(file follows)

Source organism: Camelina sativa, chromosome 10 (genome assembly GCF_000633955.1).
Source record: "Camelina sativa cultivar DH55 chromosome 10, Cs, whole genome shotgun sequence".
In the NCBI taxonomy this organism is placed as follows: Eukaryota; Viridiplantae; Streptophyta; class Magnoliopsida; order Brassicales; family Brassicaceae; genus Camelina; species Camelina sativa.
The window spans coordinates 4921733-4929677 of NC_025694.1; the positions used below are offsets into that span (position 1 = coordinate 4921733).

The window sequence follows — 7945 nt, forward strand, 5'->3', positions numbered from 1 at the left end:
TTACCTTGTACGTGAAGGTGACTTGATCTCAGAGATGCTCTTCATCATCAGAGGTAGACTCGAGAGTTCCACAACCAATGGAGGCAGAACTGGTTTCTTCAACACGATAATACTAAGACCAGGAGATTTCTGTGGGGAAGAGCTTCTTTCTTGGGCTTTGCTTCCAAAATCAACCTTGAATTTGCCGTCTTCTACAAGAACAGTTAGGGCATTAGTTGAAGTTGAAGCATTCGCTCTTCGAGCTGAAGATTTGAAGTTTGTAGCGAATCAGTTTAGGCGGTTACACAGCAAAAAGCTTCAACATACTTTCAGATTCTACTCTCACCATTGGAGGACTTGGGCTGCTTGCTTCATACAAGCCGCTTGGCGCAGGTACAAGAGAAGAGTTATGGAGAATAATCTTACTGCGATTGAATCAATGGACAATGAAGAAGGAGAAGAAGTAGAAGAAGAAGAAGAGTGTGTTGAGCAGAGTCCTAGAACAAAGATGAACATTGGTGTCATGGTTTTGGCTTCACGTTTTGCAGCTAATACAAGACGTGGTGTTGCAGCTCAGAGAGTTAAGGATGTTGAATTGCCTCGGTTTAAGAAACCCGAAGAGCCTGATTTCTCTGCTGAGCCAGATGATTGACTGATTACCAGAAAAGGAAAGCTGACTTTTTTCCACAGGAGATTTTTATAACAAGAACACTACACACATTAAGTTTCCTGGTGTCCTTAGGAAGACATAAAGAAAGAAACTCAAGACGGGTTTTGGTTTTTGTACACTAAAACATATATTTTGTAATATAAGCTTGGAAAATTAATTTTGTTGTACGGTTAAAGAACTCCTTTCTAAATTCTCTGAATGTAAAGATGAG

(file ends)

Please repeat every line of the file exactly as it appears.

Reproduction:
Source organism: Camelina sativa, chromosome 10 (genome assembly GCF_000633955.1).
Source record: "Camelina sativa cultivar DH55 chromosome 10, Cs, whole genome shotgun sequence".
In the NCBI taxonomy this organism is placed as follows: Eukaryota; Viridiplantae; Streptophyta; class Magnoliopsida; order Brassicales; family Brassicaceae; genus Camelina; species Camelina sativa.
The window spans coordinates 4921733-4929677 of NC_025694.1; the positions used below are offsets into that span (position 1 = coordinate 4921733).

The window sequence follows — 7945 nt, forward strand, 5'->3', positions numbered from 1 at the left end:
TTACCTTGTACGTGAAGGTGACTTGATCTCAGAGATGCTCTTCATCATCAGAGGTAGACTCGAGAGTTCCACAACCAATGGAGGCAGAACTGGTTTCTTCAACACGATAATACTAAGACCAGGAGATTTCTGTGGGGAAGAGCTTCTTTCTTGGGCTTTGCTTCCAAAATCAACCTTGAATTTGCCGTCTTCTACAAGAACAGTTAGGGCATTAGTTGAAGTTGAAGCATTCGCTCTTCGAGCTGAAGATTTGAAGTTTGTAGCGAATCAGTTTAGGCGGTTACACAGCAAAAAGCTTCAACATACTTTCAGATTCTACTCTCACCATTGGAGGACTTGGGCTGCTTGCTTCATACAAGCCGCTTGGCGCAGGTACAAGAGAAGAGTTATGGAGAATAATCTTACTGCGATTGAATCAATGGACAATGAAGAAGGAGAAGAAGTAGAAGAAGAAGAAGAGTGTGTTGAGCAGAGTCCTAGAACAAAGATGAACATTGGTGTCATGGTTTTGGCTTCACGTTTTGCAGCTAATACAAGACGTGGTGTTGCAGCTCAGAGAGTTAAGGATGTTGAATTGCCTCGGTTTAAGAAACCCGAAGAGCCTGATTTCTCTGCTGAGCCAGATGATTGACTGATTACCAGAAAAGGAAAGCTGACTTTTTTCCACAGGAGATTTTTATAACAAGAACACTACACACATTAAGTTTCCTGGTGTCCTTAGGAAGACATAAAGAAAGAAACTCAAGACGGGTTTTGGTTTTTGTACACTAAAACATATATTTTGTAATATAAGCTTGGAAAATTAATTTTGTTGTACGGTTAAAGAACTCCTTTCTAAATTCTCTGAATGTAAAGATGAG